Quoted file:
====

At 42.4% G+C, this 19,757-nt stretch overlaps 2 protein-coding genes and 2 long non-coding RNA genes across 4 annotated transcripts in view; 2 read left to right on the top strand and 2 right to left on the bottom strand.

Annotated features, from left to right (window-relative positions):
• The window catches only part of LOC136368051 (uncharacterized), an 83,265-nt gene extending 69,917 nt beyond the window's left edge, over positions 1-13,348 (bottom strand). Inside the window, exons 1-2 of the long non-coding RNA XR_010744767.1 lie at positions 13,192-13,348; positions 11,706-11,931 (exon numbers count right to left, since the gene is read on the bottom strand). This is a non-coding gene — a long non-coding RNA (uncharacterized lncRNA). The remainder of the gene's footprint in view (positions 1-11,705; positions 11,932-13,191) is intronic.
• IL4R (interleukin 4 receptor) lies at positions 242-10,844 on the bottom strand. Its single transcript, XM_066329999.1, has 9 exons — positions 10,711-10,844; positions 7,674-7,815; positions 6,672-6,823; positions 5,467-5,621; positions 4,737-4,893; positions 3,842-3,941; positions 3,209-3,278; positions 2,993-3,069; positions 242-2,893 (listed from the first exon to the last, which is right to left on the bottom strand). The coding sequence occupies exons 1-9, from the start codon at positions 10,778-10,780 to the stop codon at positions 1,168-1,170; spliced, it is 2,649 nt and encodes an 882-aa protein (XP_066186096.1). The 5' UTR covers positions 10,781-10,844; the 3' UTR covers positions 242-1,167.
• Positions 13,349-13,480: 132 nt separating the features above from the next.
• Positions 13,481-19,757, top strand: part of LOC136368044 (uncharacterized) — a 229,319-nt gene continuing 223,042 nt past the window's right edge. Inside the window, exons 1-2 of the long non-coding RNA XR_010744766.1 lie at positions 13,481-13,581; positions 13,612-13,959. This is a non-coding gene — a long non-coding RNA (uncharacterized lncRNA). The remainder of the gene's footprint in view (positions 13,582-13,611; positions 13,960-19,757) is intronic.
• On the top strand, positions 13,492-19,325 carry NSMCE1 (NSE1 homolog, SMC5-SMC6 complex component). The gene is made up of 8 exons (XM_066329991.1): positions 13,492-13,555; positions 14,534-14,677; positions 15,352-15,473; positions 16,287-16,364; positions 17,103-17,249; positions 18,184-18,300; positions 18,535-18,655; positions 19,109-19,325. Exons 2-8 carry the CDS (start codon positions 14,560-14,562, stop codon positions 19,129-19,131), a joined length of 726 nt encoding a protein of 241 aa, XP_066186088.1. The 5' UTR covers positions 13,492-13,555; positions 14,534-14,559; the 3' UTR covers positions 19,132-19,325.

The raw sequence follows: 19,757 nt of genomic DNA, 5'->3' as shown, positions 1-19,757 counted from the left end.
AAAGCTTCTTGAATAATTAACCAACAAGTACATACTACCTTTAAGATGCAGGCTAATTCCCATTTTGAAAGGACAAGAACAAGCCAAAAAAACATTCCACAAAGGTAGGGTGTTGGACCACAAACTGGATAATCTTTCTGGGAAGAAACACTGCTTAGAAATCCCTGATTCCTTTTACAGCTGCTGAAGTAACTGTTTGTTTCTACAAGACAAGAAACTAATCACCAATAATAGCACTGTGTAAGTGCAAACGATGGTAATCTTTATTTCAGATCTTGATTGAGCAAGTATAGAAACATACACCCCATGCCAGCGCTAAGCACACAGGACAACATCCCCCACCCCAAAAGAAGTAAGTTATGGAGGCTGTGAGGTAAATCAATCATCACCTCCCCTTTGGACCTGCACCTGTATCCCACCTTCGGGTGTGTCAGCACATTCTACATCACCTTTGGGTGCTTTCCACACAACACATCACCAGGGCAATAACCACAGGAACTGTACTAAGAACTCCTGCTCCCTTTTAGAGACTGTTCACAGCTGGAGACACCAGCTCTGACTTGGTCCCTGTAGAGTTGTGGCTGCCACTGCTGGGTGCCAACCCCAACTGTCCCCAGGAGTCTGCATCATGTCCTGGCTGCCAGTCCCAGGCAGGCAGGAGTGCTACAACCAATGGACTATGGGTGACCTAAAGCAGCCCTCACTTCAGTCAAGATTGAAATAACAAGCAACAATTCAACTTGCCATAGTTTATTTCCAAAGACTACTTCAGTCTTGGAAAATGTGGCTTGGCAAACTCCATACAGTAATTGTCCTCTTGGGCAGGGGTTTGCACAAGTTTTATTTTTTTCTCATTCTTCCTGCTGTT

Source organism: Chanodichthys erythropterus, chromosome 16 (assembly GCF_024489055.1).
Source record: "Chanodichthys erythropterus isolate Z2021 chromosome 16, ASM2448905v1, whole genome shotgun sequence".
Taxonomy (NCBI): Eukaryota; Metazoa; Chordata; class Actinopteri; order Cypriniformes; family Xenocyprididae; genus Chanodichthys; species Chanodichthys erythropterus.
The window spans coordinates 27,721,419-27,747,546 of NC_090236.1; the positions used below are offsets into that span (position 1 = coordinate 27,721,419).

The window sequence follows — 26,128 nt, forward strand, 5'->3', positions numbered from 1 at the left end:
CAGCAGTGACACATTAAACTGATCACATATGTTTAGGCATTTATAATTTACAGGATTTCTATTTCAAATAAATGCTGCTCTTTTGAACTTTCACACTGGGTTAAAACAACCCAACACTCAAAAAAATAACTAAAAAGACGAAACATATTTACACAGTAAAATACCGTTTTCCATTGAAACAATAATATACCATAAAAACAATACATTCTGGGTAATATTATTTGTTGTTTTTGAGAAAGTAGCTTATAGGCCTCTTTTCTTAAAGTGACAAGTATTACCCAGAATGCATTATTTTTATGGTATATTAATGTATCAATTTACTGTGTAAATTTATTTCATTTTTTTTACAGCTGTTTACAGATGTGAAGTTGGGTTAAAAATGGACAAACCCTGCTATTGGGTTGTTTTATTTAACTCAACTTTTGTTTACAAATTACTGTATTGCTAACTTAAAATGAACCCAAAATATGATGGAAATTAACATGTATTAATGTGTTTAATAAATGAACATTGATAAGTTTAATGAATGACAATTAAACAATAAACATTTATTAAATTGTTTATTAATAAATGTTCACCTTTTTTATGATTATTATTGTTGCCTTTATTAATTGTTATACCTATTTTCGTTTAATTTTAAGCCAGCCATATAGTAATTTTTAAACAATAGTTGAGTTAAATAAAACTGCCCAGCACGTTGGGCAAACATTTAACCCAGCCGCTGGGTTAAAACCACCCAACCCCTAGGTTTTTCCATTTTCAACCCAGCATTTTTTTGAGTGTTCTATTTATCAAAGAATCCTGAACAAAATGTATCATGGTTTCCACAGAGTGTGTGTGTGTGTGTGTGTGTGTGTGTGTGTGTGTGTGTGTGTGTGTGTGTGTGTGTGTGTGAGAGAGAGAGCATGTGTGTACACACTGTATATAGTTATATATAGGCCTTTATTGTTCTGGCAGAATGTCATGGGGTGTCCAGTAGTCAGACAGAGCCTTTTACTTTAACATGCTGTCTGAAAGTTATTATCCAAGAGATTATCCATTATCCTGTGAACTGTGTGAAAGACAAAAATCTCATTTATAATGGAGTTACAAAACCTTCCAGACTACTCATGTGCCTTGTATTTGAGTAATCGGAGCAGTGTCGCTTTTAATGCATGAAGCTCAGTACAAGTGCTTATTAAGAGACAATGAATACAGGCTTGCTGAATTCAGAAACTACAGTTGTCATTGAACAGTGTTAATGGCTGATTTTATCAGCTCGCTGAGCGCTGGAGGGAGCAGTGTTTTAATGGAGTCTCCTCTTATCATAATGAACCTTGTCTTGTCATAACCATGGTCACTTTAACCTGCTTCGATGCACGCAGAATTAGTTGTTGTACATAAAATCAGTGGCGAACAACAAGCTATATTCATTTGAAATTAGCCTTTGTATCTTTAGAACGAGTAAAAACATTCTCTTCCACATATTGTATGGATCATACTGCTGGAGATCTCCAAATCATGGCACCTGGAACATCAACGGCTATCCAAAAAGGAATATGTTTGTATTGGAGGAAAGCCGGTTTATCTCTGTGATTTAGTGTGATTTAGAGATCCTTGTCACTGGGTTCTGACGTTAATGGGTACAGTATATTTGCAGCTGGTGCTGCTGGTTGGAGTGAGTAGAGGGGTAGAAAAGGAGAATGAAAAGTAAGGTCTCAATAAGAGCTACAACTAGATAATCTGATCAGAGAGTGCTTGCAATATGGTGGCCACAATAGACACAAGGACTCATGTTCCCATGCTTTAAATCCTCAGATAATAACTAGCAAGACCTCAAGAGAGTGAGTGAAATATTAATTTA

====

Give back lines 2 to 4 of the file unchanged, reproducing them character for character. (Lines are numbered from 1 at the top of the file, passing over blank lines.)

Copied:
Annotated features, from left to right (window-relative positions):
• The window catches only part of LOC136368051 (uncharacterized), an 83,265-nt gene extending 69,917 nt beyond the window's left edge, over positions 1-13,348 (bottom strand). Inside the window, exons 1-2 of the long non-coding RNA XR_010744767.1 lie at positions 13,192-13,348; positions 11,706-11,931 (exon numbers count right to left, since the gene is read on the bottom strand). This is a non-coding gene — a long non-coding RNA (uncharacterized lncRNA). The remainder of the gene's footprint in view (positions 1-11,705; positions 11,932-13,191) is intronic.
• IL4R (interleukin 4 receptor) lies at positions 242-10,844 on the bottom strand. Its single transcript, XM_066329999.1, has 9 exons — positions 10,711-10,844; positions 7,674-7,815; positions 6,672-6,823; positions 5,467-5,621; positions 4,737-4,893; positions 3,842-3,941; positions 3,209-3,278; positions 2,993-3,069; positions 242-2,893 (listed from the first exon to the last, which is right to left on the bottom strand). The coding sequence occupies exons 1-9, from the start codon at positions 10,778-10,780 to the stop codon at positions 1,168-1,170; spliced, it is 2,649 nt and encodes an 882-aa protein (XP_066186096.1). The 5' UTR covers positions 10,781-10,844; the 3' UTR covers positions 242-1,167.